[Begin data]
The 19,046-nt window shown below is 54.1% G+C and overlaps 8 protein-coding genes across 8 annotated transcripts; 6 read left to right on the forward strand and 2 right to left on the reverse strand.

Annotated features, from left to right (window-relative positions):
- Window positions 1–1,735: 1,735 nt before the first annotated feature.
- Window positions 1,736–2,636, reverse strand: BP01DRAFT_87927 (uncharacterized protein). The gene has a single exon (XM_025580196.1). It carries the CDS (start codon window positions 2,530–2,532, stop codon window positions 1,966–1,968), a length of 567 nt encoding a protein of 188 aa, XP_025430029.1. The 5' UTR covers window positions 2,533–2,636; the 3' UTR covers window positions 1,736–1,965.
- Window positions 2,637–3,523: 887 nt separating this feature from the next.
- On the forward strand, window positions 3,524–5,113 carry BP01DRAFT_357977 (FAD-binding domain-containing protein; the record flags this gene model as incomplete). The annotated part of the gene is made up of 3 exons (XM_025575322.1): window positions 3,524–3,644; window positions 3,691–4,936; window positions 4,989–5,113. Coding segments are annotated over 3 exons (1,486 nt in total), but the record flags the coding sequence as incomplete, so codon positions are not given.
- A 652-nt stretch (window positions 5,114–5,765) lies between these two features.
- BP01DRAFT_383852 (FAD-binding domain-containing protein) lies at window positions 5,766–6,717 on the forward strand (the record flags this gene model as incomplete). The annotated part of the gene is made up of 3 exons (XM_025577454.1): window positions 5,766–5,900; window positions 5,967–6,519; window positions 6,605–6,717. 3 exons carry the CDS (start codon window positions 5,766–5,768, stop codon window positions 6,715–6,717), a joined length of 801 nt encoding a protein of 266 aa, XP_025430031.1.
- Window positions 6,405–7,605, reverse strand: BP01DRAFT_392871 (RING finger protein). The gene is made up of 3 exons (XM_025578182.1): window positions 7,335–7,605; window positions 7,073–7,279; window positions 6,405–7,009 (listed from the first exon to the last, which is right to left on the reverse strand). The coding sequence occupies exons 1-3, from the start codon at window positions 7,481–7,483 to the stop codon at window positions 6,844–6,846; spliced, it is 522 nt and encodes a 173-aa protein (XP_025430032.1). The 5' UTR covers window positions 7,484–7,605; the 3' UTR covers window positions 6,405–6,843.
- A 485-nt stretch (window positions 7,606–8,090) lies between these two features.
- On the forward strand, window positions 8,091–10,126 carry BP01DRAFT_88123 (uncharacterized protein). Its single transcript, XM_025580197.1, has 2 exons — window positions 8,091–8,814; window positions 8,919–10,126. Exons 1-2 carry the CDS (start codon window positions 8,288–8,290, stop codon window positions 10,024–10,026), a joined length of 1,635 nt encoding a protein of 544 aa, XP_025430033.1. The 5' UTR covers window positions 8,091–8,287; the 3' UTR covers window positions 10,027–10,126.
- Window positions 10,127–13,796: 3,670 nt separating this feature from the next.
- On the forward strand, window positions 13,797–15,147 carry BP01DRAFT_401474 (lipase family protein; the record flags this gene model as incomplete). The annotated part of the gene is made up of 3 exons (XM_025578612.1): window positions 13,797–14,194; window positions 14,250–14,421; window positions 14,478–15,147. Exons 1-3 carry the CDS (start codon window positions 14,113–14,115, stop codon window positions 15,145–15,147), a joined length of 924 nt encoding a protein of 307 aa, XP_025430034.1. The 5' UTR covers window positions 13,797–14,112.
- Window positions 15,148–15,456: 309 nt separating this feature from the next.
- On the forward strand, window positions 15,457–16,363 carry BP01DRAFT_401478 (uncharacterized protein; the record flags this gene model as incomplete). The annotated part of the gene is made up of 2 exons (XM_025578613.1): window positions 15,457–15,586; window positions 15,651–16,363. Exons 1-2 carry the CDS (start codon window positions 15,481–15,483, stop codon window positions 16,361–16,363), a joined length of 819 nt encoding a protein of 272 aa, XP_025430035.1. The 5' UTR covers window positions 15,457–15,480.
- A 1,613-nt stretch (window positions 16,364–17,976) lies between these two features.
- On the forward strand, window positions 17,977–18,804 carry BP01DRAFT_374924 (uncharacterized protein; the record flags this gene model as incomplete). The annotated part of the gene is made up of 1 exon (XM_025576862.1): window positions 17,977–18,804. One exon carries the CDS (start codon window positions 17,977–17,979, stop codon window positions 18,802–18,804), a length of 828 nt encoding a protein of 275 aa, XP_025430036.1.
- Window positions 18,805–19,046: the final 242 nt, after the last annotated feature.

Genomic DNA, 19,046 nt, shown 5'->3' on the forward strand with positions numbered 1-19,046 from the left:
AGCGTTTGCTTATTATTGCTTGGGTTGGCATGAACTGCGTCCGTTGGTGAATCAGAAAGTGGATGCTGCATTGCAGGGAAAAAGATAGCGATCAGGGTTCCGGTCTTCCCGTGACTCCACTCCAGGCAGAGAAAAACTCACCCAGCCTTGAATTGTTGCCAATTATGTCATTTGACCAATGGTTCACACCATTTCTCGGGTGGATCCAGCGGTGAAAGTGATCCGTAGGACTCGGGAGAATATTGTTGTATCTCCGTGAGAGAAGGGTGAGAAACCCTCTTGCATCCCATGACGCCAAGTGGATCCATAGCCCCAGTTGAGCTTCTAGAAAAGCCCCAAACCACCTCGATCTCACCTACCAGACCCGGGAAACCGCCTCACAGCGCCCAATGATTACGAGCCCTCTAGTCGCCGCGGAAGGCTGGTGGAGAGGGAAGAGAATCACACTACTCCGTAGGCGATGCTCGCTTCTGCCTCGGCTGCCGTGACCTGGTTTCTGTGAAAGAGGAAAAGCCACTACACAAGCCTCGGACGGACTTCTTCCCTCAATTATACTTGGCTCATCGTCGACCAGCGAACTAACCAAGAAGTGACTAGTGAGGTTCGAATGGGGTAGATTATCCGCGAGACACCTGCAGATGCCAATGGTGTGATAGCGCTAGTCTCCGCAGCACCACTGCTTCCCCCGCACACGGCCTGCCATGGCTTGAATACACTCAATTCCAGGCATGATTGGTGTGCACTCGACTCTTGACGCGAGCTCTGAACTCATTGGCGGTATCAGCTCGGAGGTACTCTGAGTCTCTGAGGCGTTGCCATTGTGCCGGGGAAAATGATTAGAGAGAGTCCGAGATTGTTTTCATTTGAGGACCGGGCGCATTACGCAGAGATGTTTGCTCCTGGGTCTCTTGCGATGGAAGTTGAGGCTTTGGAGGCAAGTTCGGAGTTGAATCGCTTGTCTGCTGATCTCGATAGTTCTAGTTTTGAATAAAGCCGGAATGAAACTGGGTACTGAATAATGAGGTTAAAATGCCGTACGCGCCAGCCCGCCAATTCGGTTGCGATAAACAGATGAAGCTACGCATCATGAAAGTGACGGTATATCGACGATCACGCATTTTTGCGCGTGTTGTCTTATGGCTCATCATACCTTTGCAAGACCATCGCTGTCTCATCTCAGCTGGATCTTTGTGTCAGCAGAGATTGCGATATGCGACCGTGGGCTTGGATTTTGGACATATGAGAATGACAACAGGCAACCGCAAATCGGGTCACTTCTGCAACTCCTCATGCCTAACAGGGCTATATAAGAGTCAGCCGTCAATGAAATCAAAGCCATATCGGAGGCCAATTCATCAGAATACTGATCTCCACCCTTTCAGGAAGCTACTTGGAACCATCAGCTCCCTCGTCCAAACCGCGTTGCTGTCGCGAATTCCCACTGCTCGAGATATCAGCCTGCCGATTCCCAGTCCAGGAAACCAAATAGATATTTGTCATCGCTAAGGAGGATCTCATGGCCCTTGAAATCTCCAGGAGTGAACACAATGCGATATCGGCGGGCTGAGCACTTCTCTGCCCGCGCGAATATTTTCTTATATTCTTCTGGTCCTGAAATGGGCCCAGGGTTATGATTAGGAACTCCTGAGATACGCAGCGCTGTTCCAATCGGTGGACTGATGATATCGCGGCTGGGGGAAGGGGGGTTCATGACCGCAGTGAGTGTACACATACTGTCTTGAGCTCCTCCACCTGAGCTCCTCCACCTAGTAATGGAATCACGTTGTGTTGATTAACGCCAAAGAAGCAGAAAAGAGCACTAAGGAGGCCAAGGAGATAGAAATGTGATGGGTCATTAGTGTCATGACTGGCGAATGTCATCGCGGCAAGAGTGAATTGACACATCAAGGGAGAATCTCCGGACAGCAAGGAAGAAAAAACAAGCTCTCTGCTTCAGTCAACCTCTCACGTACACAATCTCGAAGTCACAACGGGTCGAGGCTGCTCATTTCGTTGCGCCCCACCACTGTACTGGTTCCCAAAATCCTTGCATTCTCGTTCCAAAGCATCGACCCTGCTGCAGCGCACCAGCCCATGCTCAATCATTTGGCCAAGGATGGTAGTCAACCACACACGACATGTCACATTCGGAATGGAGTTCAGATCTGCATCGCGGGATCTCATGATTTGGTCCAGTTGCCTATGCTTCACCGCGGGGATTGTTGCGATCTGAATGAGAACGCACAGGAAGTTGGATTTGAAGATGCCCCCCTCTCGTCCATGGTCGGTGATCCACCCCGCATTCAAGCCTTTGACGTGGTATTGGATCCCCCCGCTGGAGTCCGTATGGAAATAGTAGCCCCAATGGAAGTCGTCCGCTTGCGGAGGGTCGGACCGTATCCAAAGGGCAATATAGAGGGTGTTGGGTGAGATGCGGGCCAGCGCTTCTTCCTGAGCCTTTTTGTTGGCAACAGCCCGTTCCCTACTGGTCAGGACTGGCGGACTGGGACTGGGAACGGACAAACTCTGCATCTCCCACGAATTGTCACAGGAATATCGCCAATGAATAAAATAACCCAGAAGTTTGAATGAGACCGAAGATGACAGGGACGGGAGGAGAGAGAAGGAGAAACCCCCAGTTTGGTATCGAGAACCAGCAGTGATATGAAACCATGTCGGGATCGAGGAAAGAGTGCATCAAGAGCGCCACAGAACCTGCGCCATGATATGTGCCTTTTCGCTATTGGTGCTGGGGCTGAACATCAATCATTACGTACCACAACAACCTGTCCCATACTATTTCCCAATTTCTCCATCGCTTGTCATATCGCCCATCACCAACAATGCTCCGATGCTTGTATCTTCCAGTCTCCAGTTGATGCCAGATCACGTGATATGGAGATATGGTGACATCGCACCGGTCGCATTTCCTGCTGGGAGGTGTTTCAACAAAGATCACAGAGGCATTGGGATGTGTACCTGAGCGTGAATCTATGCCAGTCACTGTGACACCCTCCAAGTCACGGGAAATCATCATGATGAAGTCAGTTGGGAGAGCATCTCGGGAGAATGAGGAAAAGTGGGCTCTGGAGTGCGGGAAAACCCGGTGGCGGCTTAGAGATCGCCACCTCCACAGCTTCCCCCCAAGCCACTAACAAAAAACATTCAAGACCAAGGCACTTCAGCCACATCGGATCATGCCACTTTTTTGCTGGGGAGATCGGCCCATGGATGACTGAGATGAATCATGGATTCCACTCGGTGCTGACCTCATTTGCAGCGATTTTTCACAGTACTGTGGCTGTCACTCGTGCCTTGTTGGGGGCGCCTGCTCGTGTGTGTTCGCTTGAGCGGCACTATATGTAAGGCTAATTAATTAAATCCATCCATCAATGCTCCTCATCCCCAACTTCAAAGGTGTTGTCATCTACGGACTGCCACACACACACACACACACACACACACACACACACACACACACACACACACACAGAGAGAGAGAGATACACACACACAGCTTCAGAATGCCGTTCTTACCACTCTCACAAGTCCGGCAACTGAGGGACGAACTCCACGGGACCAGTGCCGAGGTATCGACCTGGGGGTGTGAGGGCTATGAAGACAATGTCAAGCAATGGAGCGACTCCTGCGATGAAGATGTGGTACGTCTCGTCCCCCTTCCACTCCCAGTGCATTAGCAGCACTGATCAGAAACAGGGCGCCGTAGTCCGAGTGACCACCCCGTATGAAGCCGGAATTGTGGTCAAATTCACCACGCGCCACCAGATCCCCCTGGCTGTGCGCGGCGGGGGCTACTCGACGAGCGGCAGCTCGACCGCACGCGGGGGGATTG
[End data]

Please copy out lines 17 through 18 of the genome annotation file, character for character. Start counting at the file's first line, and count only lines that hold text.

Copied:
- On the forward strand, window positions 17,977–18,804 carry BP01DRAFT_374924 (uncharacterized protein; the record flags this gene model as incomplete). The annotated part of the gene is made up of 1 exon (XM_025576862.1): window positions 17,977–18,804. One exon carries the CDS (start codon window positions 17,977–17,979, stop codon window positions 18,802–18,804), a length of 828 nt encoding a protein of 275 aa, XP_025430036.1.
- Window positions 18,805–19,046: the final 242 nt, after the last annotated feature.